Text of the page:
So Jews began to hope for and believe in a coming Messiah who would reverse their world fortunes and re-establish the Kingdom of David for ever. Orthodox Jews are still waiting for they do not accept that Jesus was their Messiah. The word Messiah meant 'Anointed One'. The one empowered to carry out God’s will. Today, Pentecostalist Christians seek spiritual anointing to be good Christians. They seek to be filled with the Holy Spirit and for them the sign and seal of this is speaking in tongues. In our Church we don’t set our sights so high. We are not so ambitious to be so close to God. We are more common sense in our Christian life and witness sometimes so much so that there is little distinction between us and non-Christians.
Jews hoped for the renovation of Jerusalem, for the expelling of all colonialists and conquerors and for the re-establishment of true worship of God. There was also an idea that Jews who had travelled and settled throughout the known world would return to Jerusalem. Palestine would become the centre of the world and the whole world would be subject to it for ever. Some people in Jesus’ time sought to make this happen by leading rebellion and insurrection against the Romans. They always came to a bad end. Whenever someone set himself up as a leader, there was excitement followed by disappointment. You can understand why when Jesus went finally into Jerusalem, he was rejected as a credible Messiah. All of this baggage was behind Peter’s confession 'You are the Messiah' - You are our Messiah - You are our long-awaited much need Messiah - You are the man - You the man.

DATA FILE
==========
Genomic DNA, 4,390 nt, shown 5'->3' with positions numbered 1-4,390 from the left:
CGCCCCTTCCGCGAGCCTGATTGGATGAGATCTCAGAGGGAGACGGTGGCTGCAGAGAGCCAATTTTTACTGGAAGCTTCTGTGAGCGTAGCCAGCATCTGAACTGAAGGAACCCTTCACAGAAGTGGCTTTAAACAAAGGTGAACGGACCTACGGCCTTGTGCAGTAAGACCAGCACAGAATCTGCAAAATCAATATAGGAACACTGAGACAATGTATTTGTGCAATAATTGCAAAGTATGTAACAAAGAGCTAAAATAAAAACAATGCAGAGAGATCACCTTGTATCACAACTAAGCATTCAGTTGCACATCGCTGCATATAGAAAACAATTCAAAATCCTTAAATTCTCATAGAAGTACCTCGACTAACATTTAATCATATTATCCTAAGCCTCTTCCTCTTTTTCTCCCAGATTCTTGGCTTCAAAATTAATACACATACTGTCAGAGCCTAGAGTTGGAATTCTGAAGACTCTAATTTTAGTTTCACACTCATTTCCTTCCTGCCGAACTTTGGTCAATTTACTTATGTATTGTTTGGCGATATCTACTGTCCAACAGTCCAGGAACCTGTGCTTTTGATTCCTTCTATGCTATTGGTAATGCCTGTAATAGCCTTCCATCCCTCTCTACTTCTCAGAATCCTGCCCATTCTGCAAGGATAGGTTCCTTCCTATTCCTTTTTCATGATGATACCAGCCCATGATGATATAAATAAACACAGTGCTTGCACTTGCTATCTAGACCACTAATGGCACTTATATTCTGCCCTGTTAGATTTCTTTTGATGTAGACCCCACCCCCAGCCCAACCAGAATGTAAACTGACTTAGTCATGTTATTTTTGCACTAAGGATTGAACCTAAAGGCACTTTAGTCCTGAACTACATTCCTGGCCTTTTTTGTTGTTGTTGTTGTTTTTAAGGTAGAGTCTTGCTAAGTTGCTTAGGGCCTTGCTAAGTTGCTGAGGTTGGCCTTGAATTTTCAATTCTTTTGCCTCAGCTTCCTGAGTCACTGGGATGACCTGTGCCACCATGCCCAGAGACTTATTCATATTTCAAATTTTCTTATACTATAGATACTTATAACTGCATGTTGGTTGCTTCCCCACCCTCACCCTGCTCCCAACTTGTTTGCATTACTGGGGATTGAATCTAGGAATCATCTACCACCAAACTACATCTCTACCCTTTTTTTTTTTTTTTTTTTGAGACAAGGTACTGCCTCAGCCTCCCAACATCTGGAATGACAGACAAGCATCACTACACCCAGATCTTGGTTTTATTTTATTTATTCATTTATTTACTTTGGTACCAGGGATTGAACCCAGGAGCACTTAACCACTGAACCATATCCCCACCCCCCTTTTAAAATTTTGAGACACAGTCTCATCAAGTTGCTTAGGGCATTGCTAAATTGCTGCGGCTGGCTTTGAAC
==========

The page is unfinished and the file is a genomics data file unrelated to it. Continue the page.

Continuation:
But you can understand why Jesus so often asked people to keep quiet when he had healed them and why he slipped away into anonymity after great miracles had been seen. You can understand why his reply to Peter was 'Don’t repeat what you have just said'. 'Don’t breathe a word of this to anyone'. The text then reads 'He then began to teach them that the Son of Man must suffer many things and be rejected by the elders, chief priests and teachers of the law, and that he must be killed and after three days rise again'.
Peter objected strongly to this and told Jesus in his Galilean manner it was not acceptable. That is not what happens to our Messiah. So Jesus turned on him critically, saying, 'Get behind me Satan! You do not have in mind the things of God, but the things of men'. Peter wanted Jesus to fit his idea of the Jewish William Wallace, the freedom fighter, King David for ever. Christianity as we know it, is the fruit of Jesus’ Messiahship as he fulfilled it. It superceeded the Jewish vision and its scope and effect has been infinitely greater. Even though today in many places in the world, Christians suffer for being Christians. We do so following Jesus.
I don’t know if any of you watched the three part TV documentary presented by Rageh Omar on the life of the Prophet Mohammad. Of course, the head of BBC TV Religion is now a Muslim. It was a sanitised version although it did deal with Mohammad’s agreement to the murder of a community of Jews and it did mention that his last of his 13 or 14 wives was only 9 years old. It made no comparison between Mohammad and Jesus. But the difference was clear.
Jesus taught his disciples that if they wanted to share in His life and purpose they would need to surrender all they knew, understood and held dear and become new people. 'Whoever wants to save his life will lose it, whoever loses his life for me and the gospel will save it… if anyone is ashamed of me and my words… the Son of man will be ashamed of him'.
We are heirs of the unparalleled love and grace and kindness and providence of our Maker. Jesus’ was vindicated in resurrection. The disciples became apostles filled and empowered to preach and teach and heal and save. Our feeble and stuttering witness today is to the same great truth. 'You Jesus are the Messiah the Son of God, the Saviour of the world'. No other life compares and no other claim stands. You offer us a share in eternal life here and now and the calling and privilege of serving you. You are the One. You are the Man. You the Man.